Consider for example how good you might feel over the course of an evening of heavy drinking. Here we can quantify the 'stimulus' as the number of drinks you consume. While some people are lucky enough to always consume in moderation to their acceptable intake, I would wager you have encountered evenings where your general state of enjoyment follows a trend like the one below.

Enjoy inference responsibly...

How can we fit a function to a more complicated looking curve like this? One solution would be to try and guess the shape of the curve....but what function does it look like? If we choose badly then we'll never get a good fit to the data.

We'd like a more flexible alternative that doesn't require so much guesswork. To see how we can get there, first we need to understand how we might apply the previous straight line fitting techniques when we have multiple stimuli. Imagine we think that an animals behaviour is a function of two stimuli

Behaviour = f(Stimulus1, Stimulus2)

Well, how about starting by extending the equation we had for a straight line. The original equation for just one stimulus was:

Behaviour = Slope x Stimulus + residual

For reasons that will become clear, we can draw this relationship using the following schematic

Extending this to two stimuli we have two slopes:

Behaviour = Slope1 x Stimulus1 + Slope2 x Stimulus2 + residual

and similarly a new picture, showing that the behaviour comes from adding the two different factors:

Now the behaviour varies in response to both stimuli. Each slope tells us how strong the relationship between stimulus and behaviour is, and we can find out what these slopes are in much the same way as before, either by trying different values until we get the lowest squared-sum-of-errors (see the last post), or by using the special formulae that exist for telling us the best solution. I don't intend to worry about these formulae here, but if you want to find them or see where they come from then the Wikipedia page on Ordinary Least Squares is a good place to look.

We can extend this basic approach further, including more and more stimuli. But, at this point you may be wondering "How does this help us fit functions like the one about drinking enjoyment above?" At this point we employ a wonderful little trick. Remember we talked about guessing the form of that function? I said that this would be too restrictive. But what if we guess lots of functions?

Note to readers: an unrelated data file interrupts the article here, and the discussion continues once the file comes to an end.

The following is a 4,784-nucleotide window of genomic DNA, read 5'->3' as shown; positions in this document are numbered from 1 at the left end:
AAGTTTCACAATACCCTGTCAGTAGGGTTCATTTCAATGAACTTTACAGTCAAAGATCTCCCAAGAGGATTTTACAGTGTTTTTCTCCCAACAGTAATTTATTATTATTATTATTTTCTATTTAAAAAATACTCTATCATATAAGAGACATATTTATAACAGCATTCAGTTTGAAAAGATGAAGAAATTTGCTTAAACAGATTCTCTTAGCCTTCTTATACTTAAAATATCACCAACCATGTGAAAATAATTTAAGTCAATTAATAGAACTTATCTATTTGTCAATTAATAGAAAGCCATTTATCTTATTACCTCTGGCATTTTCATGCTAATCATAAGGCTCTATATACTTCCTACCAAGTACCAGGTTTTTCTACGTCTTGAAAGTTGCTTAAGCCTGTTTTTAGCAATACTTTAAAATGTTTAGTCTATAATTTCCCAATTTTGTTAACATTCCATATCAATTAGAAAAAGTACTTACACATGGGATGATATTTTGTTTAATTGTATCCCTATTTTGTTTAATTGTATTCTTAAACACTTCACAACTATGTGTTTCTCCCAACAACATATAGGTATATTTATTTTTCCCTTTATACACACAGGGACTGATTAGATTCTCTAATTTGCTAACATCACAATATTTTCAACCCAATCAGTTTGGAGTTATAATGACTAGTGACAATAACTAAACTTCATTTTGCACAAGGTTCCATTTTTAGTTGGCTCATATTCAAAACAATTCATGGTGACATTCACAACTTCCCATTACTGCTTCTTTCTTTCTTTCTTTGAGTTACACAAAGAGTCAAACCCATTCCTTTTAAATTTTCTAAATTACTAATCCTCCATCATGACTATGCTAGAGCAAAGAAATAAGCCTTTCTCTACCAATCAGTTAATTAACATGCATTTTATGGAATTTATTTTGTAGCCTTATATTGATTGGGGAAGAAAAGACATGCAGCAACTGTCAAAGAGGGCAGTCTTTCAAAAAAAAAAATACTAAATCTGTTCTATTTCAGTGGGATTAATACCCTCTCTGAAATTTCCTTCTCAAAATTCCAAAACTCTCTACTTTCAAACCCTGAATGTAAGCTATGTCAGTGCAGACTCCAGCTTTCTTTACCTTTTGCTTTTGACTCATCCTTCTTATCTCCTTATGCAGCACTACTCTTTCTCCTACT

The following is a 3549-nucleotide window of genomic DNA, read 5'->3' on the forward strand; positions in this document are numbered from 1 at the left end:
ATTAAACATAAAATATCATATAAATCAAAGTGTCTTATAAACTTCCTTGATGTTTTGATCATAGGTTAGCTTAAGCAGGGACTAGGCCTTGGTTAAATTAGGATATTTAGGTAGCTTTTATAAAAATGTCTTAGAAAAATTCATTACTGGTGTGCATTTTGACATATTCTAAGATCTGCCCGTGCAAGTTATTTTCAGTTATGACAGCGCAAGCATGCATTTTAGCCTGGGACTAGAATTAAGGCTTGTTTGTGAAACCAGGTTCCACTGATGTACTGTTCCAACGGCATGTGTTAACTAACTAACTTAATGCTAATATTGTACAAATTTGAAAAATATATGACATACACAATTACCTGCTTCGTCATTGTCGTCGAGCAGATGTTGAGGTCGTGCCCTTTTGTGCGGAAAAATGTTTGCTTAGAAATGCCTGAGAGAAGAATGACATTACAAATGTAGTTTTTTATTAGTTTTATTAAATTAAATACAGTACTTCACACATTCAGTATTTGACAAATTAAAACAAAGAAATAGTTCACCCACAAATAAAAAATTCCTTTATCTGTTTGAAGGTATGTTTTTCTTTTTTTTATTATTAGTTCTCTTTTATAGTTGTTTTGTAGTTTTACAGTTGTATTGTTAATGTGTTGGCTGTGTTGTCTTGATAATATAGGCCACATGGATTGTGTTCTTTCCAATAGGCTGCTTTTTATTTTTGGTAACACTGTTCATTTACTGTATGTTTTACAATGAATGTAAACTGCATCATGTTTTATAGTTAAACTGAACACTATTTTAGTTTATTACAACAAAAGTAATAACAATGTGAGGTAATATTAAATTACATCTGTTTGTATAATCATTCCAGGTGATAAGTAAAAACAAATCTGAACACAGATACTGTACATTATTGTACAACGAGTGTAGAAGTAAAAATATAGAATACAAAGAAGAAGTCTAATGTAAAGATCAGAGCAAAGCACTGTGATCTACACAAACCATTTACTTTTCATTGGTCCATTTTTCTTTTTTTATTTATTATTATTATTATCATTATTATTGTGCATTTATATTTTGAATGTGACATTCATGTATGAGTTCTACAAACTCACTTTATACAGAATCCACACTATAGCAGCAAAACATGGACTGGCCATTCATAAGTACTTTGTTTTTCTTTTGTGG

The trick here can be seen simply by taking the equation for two stimuli we had above, but now imagine that stimulus 2 is related to stimulus 1. Instead of two different stimuli, imagine instead that we replace stimulus 2 with a function of stimulus 1. Lets try something simple, like Stimulus12.

Behaviour = Slope1 x Stimulus1 + Slope2 x Stimulus12 + residual

Now, if we find the best fit values for these slopes, based on the observed values of Stimulus1 and Stimulus12 we are actually fitting a non-linear, quadratic function to the data. If we know what Stimulus1is then we can easily calculate Stimulus1^2, and then we can treat them as if they were different stimuli. Fitting this function is still the same process as before - we choose different values for the slopes and find those that produce the lowest residual errors. See that our schematic of the model now has an additional layer between the stimulus and the behaviour.

We can take this simple trick further. Instead of many stimuli, we can use many different functions of the same stimulus.  Consider a set of different functions of the stimulus, gi(stimulus), where each value of i specifies a different function. We can model the behaviour as being a sum of these functions, each with its own slope

Behaviour = Slope1 x g1 (Stimulus) + Slope2 x g2 (Stimulus) + Slope3 x g3 (Stimulus)... etc

These functions could each be different powers of Stimulus, giving us a polynomial fit, or they could be any other set of functions. The key point here is that instead of guessing one kind of function to fit, we can try lots of different functions and weight them according to how important they are. Just as in every case before, when we try different values for the slopes, we get different residual errors, and we aim to find the best values that minimise those errors. Of course, as the number of slopes increases it becomes harder to find the best values easily, but in principle the task is the same.